The rewards of picto-fiction are strange and awesome. It appeals to base visual sensibilities and highbrow literary interests while packaged in the modest physical form of a comic book. The medium has produced some of sequential art’s most challenging and experimental works.
Terror Illustrated no. 1 (EC Comics; November-December 1955): E.C. Comics was experiencing its last gasp as a comic book publisher when the first issue of Terror Illustrated rolled off the presses. Shortly before that many of the company’s comic titles were demonized by child psychologist/anti-comic activist Dr. Frederic Wertham and his book Seduction Of The Innocent. Terror Illustrated presented new exclusive stories and versions of earlier tales newly re-drawn and re-written in the picto-fiction format. EC’s embrace of picto-fiction had artistic and practical purposes. By printing Terror Illustrated as a magazine with a cover blurb specifying its intended adult audience the company avoided the scrutiny of Wertham and C.C.M.A. censors.
The ultra-violent/full color EC horror comics were created by WWII vets coming to grips with mental scars and drastic cultural changes that emerged during the post-WWII era. While Tales From The Crypt, Haunt Of Fear, and other early-1950s EC titles were visceral reactions to neurosis, Terror Illustrated was a horrific but contemplative look at social ills and philosophical questions. “Rest In Peace” by Jack Oleck and George Evans is featured in the first issue. It’s a tale of disturbing events that entangle three friends in a deadly drama. The story centers around the question of when it’s appropriate for someone to intervene in the personal problems of others.
Regardless of how gritty they were, EC horror comics delivered escapist fiction first and foremost. They had political subtexts, but those were buried beneath detailed multi-colored drawings and scripts steeped in dark/ironic humor. Picto-fiction was a form of interpretive fiction. The illustration was B&W, subtle and shadowy. Occasional duo-tone color bursts created a mystical dynamic. Lettering flowed around the art in ways that were antithetical to the boxy graphic design commonly applied to comic text layouts. The picto-fiction aesthetic turned EC’s gore-crazed nightmares into mutant meditations on morality’s fluid nature.
Howard The Duck no. 16 (Marvel Comics; September 1977): The ground-breaking Marvel character Howard The Duck kicked off the big comic trend of adult-oriented titles starring anthropomorphic animals (Teenage Mutant Ninja Turtles, Cerberus The Aardvark, Neil The Horse, Usagi Yojimbo, etc.) This humanoid fowl from outer space first appeared in Adventures Into Fear 19 (December 1973). He was created by writer Steve Gerber and artist Val Mayerik. Sarcastic and streetwise, Howard was the Marvel Universe’s perennial outsider, unlucky in love, and perpetually mad at the world and its rulers, “the hairless apes” (aka all humans).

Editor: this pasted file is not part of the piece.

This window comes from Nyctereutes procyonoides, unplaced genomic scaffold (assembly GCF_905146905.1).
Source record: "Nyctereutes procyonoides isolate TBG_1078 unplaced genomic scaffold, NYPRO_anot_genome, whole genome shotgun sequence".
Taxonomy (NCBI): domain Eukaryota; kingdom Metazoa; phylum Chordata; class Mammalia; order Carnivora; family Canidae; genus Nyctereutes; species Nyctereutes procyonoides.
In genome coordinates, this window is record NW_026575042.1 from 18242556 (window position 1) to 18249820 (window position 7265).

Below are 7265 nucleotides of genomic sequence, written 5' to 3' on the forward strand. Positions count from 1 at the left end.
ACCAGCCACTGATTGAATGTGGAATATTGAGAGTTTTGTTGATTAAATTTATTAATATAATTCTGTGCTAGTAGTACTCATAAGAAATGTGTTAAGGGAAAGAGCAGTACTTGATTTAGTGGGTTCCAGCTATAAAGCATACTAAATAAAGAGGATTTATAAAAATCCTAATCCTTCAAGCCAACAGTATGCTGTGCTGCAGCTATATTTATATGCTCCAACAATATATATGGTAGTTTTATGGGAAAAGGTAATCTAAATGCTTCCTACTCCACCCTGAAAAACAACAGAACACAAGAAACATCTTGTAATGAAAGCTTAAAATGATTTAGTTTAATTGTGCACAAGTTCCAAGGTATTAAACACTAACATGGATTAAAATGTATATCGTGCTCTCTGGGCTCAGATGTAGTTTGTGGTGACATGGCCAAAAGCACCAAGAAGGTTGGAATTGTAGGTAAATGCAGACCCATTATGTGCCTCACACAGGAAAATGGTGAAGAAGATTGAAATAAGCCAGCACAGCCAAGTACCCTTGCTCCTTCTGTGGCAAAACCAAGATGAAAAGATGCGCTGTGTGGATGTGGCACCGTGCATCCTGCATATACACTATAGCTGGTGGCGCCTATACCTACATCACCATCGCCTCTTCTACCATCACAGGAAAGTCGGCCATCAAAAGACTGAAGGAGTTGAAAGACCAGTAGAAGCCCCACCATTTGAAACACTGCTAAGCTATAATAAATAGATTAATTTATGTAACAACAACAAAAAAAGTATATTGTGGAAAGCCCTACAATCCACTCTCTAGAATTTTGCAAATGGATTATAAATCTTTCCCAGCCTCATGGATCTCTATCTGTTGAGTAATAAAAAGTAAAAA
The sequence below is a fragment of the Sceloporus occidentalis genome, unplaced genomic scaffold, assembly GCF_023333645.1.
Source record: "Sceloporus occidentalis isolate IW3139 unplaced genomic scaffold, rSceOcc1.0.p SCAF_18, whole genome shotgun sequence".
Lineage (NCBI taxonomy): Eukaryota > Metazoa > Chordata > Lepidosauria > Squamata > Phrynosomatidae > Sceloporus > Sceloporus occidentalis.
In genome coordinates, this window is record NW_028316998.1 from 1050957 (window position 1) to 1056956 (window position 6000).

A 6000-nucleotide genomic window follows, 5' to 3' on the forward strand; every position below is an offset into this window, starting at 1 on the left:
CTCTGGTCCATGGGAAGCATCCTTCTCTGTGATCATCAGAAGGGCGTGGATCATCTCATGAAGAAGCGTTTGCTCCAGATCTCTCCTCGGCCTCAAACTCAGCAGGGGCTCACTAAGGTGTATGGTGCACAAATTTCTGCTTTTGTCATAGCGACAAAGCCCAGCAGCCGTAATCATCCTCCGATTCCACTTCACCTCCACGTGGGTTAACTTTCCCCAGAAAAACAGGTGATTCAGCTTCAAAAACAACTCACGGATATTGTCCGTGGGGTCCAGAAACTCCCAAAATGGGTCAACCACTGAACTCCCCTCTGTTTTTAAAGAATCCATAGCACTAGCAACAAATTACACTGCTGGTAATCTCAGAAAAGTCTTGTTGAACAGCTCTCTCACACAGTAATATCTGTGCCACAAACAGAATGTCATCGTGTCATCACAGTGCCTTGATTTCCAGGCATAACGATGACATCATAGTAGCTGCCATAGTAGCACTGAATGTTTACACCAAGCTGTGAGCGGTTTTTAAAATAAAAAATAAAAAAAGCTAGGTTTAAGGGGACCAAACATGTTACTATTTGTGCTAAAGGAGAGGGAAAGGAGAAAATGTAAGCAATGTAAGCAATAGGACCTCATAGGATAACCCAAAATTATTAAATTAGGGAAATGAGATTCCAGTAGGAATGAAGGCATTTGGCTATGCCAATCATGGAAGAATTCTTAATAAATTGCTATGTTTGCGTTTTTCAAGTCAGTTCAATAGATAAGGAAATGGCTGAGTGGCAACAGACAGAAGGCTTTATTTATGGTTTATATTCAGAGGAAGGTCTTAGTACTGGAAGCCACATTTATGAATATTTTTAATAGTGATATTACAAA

The 16th issue of Howard’s eponymous title featured the picto-fiction saga “Zen and The Art Of Comic Book Writing: A Communique From Colorado.” The story’s told in a succession of double-page spreads teeming with symbolic imagery. The text is dominated by an argument between Gerber the creator and Howard the creation. Howard represents the voice of reason. Gerber’s lines come from the perspective of an insecure, spacey nerd stressed out by what the comic’s cover blurb describes as “Deadline Doom.” Each double-page spread features work from different artists, another element that solidifies the story’s symbolist angle. “Zen…” is an animated pastiche of satire, surrealism, anti-authoritarian rhetoric, Harvey Pekar-ish candor, and dramatic 1970s-style existentialism.
Fury Of Firestorm Annual 2 (DC Comics; November 1984): Science fiction writer Arthur Cover and Amazing Spider Man scribe Gerry Conway teamed with artists Rafael Kayanan and Ernie Colon to create one of the few picto-fiction stories about a superhero. This untitled oddity gets off to a clumsy start before kicking into high gear midway through. The book’s first half finds the writers struggling to set up the plot and its connection to The Mage, an alien villain/psychological sadist with powers similar to Nightmare On Elm Street’s Freddie Krueger. The action is driven by painful hallucinations that plague the titular main character, a nuclear-powered costumed crusader with hair made of fire who has a dual secret identity—high school student Ronnie Raymond and physicist Dr. Martin Stein. The story’s poetic high points arrive when Cover & Conway describe Raymond’s role in a basketball game where his school team plays against a rival squad comprised of entities who look like Firestorm’s arch foes. In another crucial moment a serpentine strand of text surrounds Firestorm. This scary prose slithers across the page during the hero’s worst mental breakdown.
The art from Kayanan & Colon is relentless. From horrific monsters to thunderous explosions, to vivid depictions of 1980s fashion and pop trends, the artists keep everything exciting even while the writers fumble with syntax. For fans of Firestorm this is an essential, crafty examination of the hero’s deepest fears. For everyone else, Fury of Firestorm Annual 2 stands as a fascinating testament to picto-fiction’s strengths and limitations.